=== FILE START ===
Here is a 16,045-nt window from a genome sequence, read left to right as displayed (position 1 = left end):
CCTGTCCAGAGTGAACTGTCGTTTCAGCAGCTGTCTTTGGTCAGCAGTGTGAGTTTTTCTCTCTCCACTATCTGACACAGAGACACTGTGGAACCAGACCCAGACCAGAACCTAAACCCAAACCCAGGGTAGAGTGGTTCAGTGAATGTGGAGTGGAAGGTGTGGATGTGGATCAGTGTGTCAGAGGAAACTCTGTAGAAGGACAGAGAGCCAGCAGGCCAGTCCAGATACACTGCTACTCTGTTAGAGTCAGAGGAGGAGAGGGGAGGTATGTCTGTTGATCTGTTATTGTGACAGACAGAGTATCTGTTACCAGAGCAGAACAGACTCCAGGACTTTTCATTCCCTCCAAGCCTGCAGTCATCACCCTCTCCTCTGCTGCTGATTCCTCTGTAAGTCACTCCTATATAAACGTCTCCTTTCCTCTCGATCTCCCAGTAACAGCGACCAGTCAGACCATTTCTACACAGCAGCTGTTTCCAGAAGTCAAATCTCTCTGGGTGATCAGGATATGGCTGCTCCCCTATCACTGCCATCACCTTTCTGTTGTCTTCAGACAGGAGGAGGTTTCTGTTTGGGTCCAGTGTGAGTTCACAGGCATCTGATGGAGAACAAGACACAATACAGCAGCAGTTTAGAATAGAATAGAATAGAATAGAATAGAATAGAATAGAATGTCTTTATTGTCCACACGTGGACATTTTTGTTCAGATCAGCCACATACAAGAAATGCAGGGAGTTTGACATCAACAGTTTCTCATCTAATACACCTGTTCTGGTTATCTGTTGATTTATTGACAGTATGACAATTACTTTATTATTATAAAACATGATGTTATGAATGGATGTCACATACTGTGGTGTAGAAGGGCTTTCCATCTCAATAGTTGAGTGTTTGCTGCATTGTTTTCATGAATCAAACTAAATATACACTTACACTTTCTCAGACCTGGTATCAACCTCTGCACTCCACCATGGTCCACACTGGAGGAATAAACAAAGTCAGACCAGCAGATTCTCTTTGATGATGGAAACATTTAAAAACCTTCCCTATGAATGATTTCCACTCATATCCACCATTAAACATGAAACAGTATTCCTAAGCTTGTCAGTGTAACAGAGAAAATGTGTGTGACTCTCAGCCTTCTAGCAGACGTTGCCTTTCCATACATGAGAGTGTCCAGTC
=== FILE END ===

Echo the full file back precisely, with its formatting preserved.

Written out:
Here is a 16,045-nt window from a genome sequence, read left to right as displayed (position 1 = left end):
CCTGTCCAGAGTGAACTGTCGTTTCAGCAGCTGTCTTTGGTCAGCAGTGTGAGTTTTTCTCTCTCCACTATCTGACACAGAGACACTGTGGAACCAGACCCAGACCAGAACCTAAACCCAAACCCAGGGTAGAGTGGTTCAGTGAATGTGGAGTGGAAGGTGTGGATGTGGATCAGTGTGTCAGAGGAAACTCTGTAGAAGGACAGAGAGCCAGCAGGCCAGTCCAGATACACTGCTACTCTGTTAGAGTCAGAGGAGGAGAGGGGAGGTATGTCTGTTGATCTGTTATTGTGACAGACAGAGTATCTGTTACCAGAGCAGAACAGACTCCAGGACTTTTCATTCCCTCCAAGCCTGCAGTCATCACCCTCTCCTCTGCTGCTGATTCCTCTGTAAGTCACTCCTATATAAACGTCTCCTTTCCTCTCGATCTCCCAGTAACAGCGACCAGTCAGACCATTTCTACACAGCAGCTGTTTCCAGAAGTCAAATCTCTCTGGGTGATCAGGATATGGCTGCTCCCCTATCACTGCCATCACCTTTCTGTTGTCTTCAGACAGGAGGAGGTTTCTGTTTGGGTCCAGTGTGAGTTCACAGGCATCTGATGGAGAACAAGACACAATACAGCAGCAGTTTAGAATAGAATAGAATAGAATAGAATAGAATAGAATAGAATGTCTTTATTGTCCACACGTGGACATTTTTGTTCAGATCAGCCACATACAAGAAATGCAGGGAGTTTGACATCAACAGTTTCTCATCTAATACACCTGTTCTGGTTATCTGTTGATTTATTGACAGTATGACAATTACTTTATTATTATAAAACATGATGTTATGAATGGATGTCACATACTGTGGTGTAGAAGGGCTTTCCATCTCAATAGTTGAGTGTTTGCTGCATTGTTTTCATGAATCAAACTAAATATACACTTACACTTTCTCAGACCTGGTATCAACCTCTGCACTCCACCATGGTCCACACTGGAGGAATAAACAAAGTCAGACCAGCAGATTCTCTTTGATGATGGAAACATTTAAAAACCTTCCCTATGAATGATTTCCACTCATATCCACCATTAAACATGAAACAGTATTCCTAAGCTTGTCAGTGTAACAGAGAAAATGTGTGTGACTCTCAGCCTTCTAGCAGACGTTGCCTTTCCATACATGAGAGTGTCCAGTC